Hypothyroidism has been reported in 2 to 10% of patients receiving amiodarone and may be primary or subsequent to resolution of preceding amiodarone-induced hyperthyroidism. This condition may be identified by clinical symptoms and elevated serum TSH levels. Cases of severe hypothyroidism and myxedema coma, sometimes fatal, have been reported in association with amiodarone therapy. In some clinically hypothyroid amiodarone-treated patients, free thyroxine index values may be normal. Manage hypothyroidism by reducing the dose of or discontinuing amiodarone and considering the need for thyroid hormone supplement.
Amiodarone can cause fetal harm when administered to a pregnant woman. Fetal exposure may increase the potential for adverse experiences including cardiac, thyroid, neurodevelopmental, neurological and growth effects in neonates. Inform the patient of the potential hazard to the fetus if amiodarone is administered during pregnancy or if the patient becomes pregnant while taking amiodarone [see Pregnancy (8.1)].
Perform close perioperative monitoring in patients undergoing general anesthesia who are on amiodarone therapy as they may be more sensitive to the myocardial depressant and conduction defects of halogenated inhalational anesthetics.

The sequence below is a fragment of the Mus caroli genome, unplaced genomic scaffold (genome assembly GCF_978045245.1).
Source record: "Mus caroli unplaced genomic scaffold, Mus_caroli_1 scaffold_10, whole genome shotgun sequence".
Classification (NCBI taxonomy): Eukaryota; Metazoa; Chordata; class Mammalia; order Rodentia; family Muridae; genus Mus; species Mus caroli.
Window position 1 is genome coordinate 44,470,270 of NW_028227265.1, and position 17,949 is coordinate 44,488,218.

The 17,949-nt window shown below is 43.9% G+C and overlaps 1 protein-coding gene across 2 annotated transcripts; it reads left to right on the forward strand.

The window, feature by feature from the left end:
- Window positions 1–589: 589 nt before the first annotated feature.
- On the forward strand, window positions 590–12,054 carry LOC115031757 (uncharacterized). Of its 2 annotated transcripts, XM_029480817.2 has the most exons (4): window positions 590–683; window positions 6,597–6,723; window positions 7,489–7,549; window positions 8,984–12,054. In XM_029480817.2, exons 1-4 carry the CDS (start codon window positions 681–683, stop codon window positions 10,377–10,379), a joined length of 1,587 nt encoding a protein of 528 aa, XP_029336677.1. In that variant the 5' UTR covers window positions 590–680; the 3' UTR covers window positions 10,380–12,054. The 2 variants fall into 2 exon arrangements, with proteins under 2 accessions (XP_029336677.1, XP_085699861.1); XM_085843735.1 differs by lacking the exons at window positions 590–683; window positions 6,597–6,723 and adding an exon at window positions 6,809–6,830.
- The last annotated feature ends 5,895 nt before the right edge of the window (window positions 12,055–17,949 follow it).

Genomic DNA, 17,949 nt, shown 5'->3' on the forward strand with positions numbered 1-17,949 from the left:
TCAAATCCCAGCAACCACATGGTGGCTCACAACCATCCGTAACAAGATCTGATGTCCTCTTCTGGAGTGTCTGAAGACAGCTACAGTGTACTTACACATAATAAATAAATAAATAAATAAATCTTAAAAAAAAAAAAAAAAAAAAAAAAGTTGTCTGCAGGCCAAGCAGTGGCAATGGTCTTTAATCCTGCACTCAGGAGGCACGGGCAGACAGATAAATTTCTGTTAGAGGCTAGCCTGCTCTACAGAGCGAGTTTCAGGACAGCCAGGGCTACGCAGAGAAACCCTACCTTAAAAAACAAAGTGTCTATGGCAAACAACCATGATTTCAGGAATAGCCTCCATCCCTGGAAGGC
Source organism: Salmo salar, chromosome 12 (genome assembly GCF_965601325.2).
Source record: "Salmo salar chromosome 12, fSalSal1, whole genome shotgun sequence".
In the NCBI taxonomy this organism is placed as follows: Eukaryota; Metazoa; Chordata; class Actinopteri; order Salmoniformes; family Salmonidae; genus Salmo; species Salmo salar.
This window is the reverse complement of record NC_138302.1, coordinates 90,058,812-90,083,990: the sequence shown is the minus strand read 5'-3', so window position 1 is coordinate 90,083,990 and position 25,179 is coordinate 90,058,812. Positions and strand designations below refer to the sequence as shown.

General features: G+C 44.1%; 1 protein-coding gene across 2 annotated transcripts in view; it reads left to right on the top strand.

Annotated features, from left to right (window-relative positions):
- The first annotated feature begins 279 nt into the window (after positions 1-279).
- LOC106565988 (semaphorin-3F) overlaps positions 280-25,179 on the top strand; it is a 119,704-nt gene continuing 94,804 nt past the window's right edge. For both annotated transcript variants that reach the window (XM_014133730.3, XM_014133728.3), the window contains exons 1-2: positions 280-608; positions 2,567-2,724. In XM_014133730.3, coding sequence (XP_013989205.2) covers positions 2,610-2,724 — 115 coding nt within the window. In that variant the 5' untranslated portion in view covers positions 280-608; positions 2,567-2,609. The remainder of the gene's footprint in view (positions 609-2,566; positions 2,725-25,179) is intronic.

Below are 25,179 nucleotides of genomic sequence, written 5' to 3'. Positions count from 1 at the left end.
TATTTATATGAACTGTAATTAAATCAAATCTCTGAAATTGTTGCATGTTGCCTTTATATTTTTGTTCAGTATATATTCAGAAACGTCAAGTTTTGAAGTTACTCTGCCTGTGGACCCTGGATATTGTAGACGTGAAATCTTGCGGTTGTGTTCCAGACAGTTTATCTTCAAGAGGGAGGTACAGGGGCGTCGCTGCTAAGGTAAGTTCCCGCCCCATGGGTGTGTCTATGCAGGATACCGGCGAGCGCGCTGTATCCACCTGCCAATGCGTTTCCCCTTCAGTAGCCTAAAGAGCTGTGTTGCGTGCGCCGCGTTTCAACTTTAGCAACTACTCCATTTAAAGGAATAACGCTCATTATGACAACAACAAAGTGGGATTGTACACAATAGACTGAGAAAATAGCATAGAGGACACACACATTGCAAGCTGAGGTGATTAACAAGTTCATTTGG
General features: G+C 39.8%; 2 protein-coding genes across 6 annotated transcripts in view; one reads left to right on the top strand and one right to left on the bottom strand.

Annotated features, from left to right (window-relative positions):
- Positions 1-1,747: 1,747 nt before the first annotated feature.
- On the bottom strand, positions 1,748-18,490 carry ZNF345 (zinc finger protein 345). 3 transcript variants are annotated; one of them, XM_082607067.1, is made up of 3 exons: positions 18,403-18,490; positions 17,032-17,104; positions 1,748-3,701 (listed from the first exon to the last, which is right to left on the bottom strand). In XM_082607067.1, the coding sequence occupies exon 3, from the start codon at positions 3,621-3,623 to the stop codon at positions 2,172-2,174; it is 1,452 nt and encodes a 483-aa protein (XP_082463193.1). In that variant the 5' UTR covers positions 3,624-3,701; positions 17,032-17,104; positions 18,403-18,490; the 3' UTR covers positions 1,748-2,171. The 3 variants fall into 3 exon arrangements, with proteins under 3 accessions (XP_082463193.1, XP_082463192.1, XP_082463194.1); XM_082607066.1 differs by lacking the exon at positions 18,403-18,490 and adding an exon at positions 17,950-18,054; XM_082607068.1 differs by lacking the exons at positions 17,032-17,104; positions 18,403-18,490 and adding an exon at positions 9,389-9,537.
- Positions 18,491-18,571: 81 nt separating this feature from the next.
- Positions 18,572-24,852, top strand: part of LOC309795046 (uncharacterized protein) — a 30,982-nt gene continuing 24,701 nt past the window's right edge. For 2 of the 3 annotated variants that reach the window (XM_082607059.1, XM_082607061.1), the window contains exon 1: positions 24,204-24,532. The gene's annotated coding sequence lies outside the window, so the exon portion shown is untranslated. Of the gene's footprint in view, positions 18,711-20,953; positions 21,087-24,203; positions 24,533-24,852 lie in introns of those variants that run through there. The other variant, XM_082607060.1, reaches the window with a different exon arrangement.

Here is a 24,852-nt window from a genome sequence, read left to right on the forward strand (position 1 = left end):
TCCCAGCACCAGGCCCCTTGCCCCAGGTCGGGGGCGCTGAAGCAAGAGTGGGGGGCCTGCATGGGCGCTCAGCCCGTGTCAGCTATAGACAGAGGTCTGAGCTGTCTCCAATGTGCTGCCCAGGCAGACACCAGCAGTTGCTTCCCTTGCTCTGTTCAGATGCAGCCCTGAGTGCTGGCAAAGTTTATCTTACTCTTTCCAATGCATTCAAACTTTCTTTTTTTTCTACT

Because clinical trials are conducted under widely varying conditions, adverse reaction rates observed in the clinical trials of a drug cannot be directly compared to rates in the clinical trials of another drug and may not reflect the rates observed in practice.
In a total of 1836 patients in controlled and uncontrolled clinical trials, 14% of patients received intravenous amiodarone for at least one week, 5% received it for at least 2 weeks, 2% received it for at least 3 weeks, and 1% received it for more than 3 weeks, without an increased incidence of severe adverse reactions. The mean duration of therapy in these studies was 5.6 days; median exposure was 3.7 days.
The most important adverse reactions were hypotension, asystole/cardiac arrest/pulseless electrical activity (PEA), cardiogenic shock, congestive heart failure, bradycardia, liver function test abnormalities, VT, and AV block. Overall, treatment was discontinued for about 9% of the patients because of adverse reactions. The most common adverse reactions leading to discontinuation of intravenous amiodarone therapy were hypotension (1.6%), asystole/cardiac arrest/PEA (1.2%), VT (1.1%), and cardiogenic shock (1%).